Wildlife Disturbance

Figure 25. Kayaking is a popular way to enjoy the costal habitats of the sanctuary. Here kayakers explore Elkhorn Slough. Photo: R. Stamski, NOAA/MBNMS/SIMoN
Figure 25. Kayaking is a popular way to enjoy the costal habitats of the sanctuary. Here kayakers explore Elkhorn Slough. (Photo: R. Stamski, NOAA/MBNMS/SIMoN)
Motorized and Non-motorized Vessels
The use of motorized or non-motorized vessels (outboard or inboard boats, kayaks, canoes, underwater scooters, or other types of water craft) to interact with marine mammals in the wild is a rapidly growing activity nationwide. NOAA National Marine Fisheries Service and the Monterey Bay National Marine Sanctuary have received complaints from members of the public that describe operators of motor vessels driving through groups of dolphins in order to elicit bow-riding behavior, whale watching vessels getting too close to whales or chasing animals in order to get a better view of them, and kayakers utilizing the quiet nature of their vessels to approach too closely to sea otters and harbor seals. Fatal blunt trauma injuries to sea otters suggest that they are being hit by small boats, particularly in areas near Elkhorn Slough and harbors.

Overflight Impacts
Low flying aircraft are known to cause seabirds, shorebirds, pinnipeds, and whales to exhibit avoidance responses, such as rapid surface diving and flushing from roosts, nests and haul-outs. There are a variety of user groups associated with this activity, including commercial film making flight operations, private non-profit aviation, and military and agency aircraft. Potential impacts from low-flying aircraft are addressed by a specific prohibition on flying below 1,000 feet (300 meters) in designated overflight zones with sensitive wildlife. Some implementation problems have occurred due to pilot's lack of understanding and acknowledgement of the zones.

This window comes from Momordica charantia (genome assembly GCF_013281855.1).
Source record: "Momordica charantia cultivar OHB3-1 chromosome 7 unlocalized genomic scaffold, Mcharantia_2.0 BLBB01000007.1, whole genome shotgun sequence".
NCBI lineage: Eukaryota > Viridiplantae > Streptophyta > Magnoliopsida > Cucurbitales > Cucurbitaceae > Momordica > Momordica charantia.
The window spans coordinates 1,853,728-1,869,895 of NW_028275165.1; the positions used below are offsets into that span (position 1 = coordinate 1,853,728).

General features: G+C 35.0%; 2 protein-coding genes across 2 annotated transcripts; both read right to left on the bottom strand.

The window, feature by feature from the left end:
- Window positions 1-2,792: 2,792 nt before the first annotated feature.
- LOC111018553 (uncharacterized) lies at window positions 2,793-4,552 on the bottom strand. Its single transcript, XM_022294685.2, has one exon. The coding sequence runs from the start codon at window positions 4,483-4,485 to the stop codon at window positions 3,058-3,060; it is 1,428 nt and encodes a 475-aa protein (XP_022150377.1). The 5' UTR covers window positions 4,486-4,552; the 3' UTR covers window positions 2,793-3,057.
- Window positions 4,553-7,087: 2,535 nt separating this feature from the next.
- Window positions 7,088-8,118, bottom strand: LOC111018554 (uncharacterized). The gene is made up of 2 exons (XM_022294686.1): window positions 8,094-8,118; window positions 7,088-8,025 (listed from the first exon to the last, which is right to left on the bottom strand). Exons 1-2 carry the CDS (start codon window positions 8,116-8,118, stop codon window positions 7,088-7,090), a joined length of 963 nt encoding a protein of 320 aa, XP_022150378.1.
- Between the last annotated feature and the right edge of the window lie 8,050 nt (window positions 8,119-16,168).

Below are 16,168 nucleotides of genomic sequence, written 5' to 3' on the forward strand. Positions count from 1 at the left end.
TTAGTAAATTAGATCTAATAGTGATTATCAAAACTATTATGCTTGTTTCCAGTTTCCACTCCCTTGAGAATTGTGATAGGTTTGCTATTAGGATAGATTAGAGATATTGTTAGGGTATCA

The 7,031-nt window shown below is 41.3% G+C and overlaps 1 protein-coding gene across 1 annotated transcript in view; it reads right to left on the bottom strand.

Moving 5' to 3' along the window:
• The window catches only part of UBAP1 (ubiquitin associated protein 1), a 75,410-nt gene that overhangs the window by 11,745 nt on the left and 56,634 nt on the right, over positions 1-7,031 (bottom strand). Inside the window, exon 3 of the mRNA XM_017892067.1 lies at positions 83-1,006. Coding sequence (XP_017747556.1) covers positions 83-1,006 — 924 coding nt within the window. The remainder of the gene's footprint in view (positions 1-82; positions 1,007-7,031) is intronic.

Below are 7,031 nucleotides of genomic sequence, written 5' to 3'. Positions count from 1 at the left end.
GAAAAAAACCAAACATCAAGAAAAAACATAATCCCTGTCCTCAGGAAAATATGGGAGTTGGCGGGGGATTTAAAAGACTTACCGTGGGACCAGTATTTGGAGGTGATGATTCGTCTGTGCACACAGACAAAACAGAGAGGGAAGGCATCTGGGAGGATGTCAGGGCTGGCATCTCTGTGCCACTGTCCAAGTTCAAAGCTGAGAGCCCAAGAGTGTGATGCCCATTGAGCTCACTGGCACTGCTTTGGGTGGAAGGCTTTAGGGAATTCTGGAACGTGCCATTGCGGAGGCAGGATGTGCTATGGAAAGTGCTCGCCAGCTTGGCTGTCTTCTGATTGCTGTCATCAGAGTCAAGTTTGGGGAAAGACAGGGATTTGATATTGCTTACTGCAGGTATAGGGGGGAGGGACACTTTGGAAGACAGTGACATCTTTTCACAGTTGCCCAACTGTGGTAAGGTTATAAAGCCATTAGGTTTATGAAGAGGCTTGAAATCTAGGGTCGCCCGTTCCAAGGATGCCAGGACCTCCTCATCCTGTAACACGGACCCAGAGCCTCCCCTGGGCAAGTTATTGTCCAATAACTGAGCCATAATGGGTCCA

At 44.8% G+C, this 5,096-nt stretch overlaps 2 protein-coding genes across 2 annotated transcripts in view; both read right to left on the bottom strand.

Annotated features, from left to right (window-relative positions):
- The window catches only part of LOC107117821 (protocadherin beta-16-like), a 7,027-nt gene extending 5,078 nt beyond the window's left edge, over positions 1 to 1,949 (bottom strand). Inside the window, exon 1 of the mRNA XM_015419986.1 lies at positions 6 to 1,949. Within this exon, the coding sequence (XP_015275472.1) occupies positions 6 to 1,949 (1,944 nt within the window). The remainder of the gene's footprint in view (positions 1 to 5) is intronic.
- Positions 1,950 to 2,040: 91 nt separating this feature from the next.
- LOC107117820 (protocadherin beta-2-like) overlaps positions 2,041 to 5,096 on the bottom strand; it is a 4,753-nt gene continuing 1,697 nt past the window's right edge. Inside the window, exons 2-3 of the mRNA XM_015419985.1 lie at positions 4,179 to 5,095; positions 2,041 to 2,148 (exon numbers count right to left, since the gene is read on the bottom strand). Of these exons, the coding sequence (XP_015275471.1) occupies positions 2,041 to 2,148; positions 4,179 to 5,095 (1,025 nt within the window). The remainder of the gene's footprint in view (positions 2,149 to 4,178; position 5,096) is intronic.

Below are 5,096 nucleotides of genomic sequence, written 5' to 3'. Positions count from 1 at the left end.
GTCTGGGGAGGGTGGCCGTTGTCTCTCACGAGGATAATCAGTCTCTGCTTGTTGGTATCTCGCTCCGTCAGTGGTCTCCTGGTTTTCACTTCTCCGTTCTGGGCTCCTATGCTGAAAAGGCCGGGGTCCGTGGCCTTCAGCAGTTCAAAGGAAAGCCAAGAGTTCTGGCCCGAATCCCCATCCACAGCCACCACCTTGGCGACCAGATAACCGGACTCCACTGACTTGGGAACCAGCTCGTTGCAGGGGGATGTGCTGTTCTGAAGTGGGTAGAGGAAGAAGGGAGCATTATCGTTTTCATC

Commercial Harvesting and Aquaculture Activities
Figure 26. A kelp harvester operating off San Simeon. Kelp is harvested in the sanctuary at a variety of locations to sustain aquaculture operations and to be turned into a variety of products. Photo: K. Karr, UCSC
Figure 26. A kelp harvester operating off San Simeon. Kelp is harvested in the sanctuary at a variety of locations to sustain aquaculture operations and to be turned into a variety of products. (Photo: K. Karr, UCSC)
Commercial harvesting of certain fishes, invertebrates, and kelp resources may result in varied types of disturbance to wildlife. The use of nighttime lighting in the commercial squid fishery may disturb certain seabirds such as pelicans, petrels, and auklets as well as sea otters by disrupting natural behavior. The California Department of Fish and Game regulations require shielding the entire filament of all lights used to attract squid in order to reduce light scatter and decrease potential wildlife disturbance. Kelp harvesting may disturb some fauna associated with the kelp canopy, such as juvenile rockfishes and sea otters (Figure 26).